Is the Environmental Crisis Built on Systemic Racism..?

You’re more likely to live next to a waste incinerator in the UK if you’re black compared to if you’re white, and thus more likely to be breathing in toxic fumes.

The same trend is also true globally: ‘people of colour’ living in the global south are more likely to suffer environmental harms associated with climate changed compared to the majority white populations of the global north.

This is according to a recent report: Confronting Injustice: Racism and the Environmental Emergency jointly published in 2022 by Greenpeace and The RunnyMede Trust.

This report makes the very dramatic claim the current environmental crisis is based on a history of systemic racism rooted in Colonialism and in this post I summarise this report and suggest some limitations of it.

The Environmental Crisis is Built on Systemic Racism…

(Quite a claim!)

The report notes that it is mainly countries in the global south – mainly Pakistan, India, Bangladesh and Africa – which have to bear the costs of global warming. It is these poorer countries which suffer economic setbacks because of increased sea level rises flooding land and destructive ‘extreme weather events’ such as cyclones. The report estimates that Mozambique, in Southern Africa suffered more than $3 Billion of environmental damages in 2019, for example.

Another dimension of ‘environmental racism’ is how the mainstream media under-reports man-made environmental humanitarian disasters in the global south compared to ‘white victories’ such as Elon Musk and Jeff Bezos space flight programmes….

And one further example lies in how Indigenous activists lives are put in danger.

Colonialism, Extractivism and Racism

The report also highlights three case studies of how colonial powers set up in developing countries (then simply their colonies) and systematically went about displacing indigenous peoples in order to extract resources for profit.

The three examples provided are Shell extracting Oil in Nigeria, and the displacement of the Ogoni people; the destruction of the Amazon rainforest in Brazil and the establishment of meat and soy production and also the establishment of industrial scale fishing in Western Africa which has ruined local communities which used to rely on small scale fishing.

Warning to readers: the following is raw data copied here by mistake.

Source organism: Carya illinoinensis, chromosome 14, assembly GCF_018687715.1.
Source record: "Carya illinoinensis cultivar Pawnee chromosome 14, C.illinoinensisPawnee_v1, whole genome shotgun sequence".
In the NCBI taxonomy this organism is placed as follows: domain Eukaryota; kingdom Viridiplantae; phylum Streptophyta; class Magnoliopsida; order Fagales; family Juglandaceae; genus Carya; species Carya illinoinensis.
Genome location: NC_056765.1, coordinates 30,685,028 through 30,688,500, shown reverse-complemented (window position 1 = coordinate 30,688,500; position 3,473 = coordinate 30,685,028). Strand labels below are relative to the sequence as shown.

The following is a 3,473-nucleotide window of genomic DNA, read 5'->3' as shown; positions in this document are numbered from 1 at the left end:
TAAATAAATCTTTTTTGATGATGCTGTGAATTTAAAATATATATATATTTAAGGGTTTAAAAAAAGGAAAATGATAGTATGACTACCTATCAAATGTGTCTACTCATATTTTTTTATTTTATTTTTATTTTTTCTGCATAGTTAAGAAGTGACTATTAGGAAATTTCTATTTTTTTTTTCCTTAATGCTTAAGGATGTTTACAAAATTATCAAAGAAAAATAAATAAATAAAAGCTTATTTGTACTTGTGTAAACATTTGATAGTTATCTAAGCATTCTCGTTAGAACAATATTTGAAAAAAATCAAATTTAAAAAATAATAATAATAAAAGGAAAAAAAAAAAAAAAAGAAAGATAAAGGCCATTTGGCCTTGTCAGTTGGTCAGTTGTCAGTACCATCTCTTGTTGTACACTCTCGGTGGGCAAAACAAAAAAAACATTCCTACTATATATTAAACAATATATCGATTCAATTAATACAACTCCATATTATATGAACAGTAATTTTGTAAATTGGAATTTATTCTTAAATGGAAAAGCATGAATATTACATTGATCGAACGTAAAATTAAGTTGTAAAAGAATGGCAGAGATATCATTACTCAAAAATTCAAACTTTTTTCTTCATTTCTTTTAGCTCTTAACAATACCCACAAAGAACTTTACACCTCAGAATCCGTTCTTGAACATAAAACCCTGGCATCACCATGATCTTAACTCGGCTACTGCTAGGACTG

The report also covers the waste aspect of Environmental Racism – countries such as the UK tend to ship their toxic waste to poorer countries who often have lower pollution standards – so poor people end up recycling metal from plastic by burning the plastic for example….

Find out More…

There is more in the report such as how environmental racism works in the UK and how we can tackle climate change by simultaneously tackling racism in society, and I recommend you give it read: Confronting Injustice: Racism and the Environmental Emergency.

Relevance to A-Level Sociology

This contemporary report is clearly relevant to the Environment topic within the Global Development module, and you will also find lots of supporting case studies which support Dependency Theory.

In terms of social theory, this is a great contemporary example of ‘grand theorising’ – there’s nothing postmodern about this, and in fact reports leading to theorising such as this implicitly criticise the concept of postmodernity.

Global Warming and the threat to Human Development

This post explores the extent to which Global Warming poses a threat to continued social and economic development.

According to the latest data from Climate.gov global warming is currently causing sea levels to rise by 0.3 centimetres a year, which means that sea levels may have risen by up to 2.5 metres by 2100.  

A recent report by Climate Central (2019) suggests that 300 million people live in areas that will be subject to severe flooding due to climate change, China and Bangladesh have the most people living in at-risk areas.

The Polynesian Island of Tuvalu, population 11 000, is on the frontline of Sea Level Rise – located in the Pacific Ocean this is a thin slip of an Island where the residents are now struggling to survive because of rising sea levels. This Guardian article (2019) takes an in-depth look the problems the residents face. There is a very real chance all of these people could end up being climate change refugees within the next decade. NB the United Nations is aware of their plight, but it’s difficult to see what we can do that is practical.  

This documentary from 60 Minutes Australia (2019) explores the rapid disappearance of parts of the Solomon Islands, where sea levels have increased by up to 15 centimetres in the last 20 years:

From a research methods perspective this is interesting as one researcher used old photos to compare where some of the islands used to be compared to their reduced sizes today; and there are also interviews with people who grew up on the islands – some of the places they used to picnic as kids are now gone forever, completely under water!

The Global Climate Risk Index is a useful broader source than the above – it focuses more on all extreme weather events, so not just flooding (also droughts and extreme weather events).

NB – just to reiterate that the latest modelling suggests that if anything sea levels are rising FASTER than previously projected, so these problems are set to get worse!

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